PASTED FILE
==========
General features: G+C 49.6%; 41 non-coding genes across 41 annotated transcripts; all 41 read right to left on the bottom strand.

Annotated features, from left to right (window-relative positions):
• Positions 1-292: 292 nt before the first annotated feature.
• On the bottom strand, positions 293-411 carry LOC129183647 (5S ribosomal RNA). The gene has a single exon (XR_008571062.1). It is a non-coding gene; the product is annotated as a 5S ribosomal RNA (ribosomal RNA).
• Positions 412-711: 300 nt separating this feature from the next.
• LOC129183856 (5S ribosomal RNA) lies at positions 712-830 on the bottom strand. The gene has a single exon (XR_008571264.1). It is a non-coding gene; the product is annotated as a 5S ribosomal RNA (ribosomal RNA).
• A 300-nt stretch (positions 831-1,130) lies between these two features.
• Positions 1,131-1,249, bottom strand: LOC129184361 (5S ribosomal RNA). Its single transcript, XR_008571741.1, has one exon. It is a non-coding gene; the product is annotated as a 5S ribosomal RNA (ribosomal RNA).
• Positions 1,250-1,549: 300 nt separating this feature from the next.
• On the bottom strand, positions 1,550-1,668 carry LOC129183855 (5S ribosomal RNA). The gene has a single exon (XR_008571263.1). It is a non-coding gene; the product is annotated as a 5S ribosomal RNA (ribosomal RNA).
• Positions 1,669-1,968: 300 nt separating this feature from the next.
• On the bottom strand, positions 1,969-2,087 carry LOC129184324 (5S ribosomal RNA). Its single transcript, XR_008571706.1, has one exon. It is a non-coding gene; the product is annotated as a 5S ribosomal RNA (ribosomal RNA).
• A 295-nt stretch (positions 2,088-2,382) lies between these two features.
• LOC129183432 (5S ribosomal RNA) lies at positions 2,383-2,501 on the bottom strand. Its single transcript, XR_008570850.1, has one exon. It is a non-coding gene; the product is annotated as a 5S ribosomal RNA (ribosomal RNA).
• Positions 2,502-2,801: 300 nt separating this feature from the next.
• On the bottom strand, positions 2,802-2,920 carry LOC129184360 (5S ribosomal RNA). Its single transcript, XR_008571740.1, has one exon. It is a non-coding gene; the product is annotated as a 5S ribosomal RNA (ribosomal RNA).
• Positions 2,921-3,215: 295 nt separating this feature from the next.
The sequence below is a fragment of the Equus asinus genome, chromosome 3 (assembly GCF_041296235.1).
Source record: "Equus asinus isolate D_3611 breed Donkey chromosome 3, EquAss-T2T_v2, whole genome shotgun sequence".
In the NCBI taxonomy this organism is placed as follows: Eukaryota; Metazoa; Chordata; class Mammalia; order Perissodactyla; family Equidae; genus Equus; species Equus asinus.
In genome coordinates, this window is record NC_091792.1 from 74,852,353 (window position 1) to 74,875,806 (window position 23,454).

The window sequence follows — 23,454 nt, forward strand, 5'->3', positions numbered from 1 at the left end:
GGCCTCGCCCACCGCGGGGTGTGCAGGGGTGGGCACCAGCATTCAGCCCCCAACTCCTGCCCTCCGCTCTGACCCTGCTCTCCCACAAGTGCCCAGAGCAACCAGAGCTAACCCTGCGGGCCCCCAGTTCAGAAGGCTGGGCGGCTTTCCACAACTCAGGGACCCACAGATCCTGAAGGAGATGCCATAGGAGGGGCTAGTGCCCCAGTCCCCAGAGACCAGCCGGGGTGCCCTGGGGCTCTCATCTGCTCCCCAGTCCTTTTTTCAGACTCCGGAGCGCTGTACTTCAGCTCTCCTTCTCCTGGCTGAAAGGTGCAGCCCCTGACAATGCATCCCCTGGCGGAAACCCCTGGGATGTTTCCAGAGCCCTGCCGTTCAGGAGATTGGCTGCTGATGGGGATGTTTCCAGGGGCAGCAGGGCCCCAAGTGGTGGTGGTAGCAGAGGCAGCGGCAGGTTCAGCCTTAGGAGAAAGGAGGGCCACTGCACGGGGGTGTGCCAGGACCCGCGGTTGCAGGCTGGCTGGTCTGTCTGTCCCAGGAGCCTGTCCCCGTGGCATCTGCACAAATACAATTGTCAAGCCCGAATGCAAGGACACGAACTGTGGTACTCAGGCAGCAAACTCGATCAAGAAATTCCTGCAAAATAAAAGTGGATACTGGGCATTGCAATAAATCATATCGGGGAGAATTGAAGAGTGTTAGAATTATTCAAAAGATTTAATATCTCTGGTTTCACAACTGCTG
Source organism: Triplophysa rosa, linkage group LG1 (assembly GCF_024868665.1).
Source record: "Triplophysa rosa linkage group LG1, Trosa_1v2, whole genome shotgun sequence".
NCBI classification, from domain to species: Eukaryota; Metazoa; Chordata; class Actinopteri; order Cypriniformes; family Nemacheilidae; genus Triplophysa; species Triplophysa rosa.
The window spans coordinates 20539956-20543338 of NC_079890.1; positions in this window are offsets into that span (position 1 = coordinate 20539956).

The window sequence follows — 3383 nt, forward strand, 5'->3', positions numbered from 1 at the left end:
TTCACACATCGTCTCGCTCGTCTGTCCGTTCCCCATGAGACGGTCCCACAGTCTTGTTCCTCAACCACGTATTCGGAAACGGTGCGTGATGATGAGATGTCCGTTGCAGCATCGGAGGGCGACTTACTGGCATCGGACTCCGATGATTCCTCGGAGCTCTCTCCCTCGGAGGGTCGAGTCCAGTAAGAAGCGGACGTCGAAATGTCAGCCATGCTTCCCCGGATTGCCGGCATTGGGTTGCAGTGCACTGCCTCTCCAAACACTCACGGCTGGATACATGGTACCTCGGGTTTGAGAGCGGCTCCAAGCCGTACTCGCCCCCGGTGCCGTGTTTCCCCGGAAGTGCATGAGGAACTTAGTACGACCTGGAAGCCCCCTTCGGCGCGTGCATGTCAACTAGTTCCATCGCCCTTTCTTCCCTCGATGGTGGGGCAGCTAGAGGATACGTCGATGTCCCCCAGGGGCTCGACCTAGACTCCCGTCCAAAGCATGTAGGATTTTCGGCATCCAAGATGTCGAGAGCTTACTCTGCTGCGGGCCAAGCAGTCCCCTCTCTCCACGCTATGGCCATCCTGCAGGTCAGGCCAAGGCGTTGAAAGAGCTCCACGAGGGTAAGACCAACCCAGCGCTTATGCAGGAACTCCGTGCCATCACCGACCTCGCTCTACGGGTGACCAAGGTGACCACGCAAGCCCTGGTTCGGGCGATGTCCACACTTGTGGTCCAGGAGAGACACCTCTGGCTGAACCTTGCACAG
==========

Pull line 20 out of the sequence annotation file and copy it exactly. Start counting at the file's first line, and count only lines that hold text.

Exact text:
In the NCBI taxonomy this organism is placed as follows: Eukaryota; Metazoa; Chordata; class Mammalia; order Perissodactyla; family Equidae; genus Equus; species Equus asinus.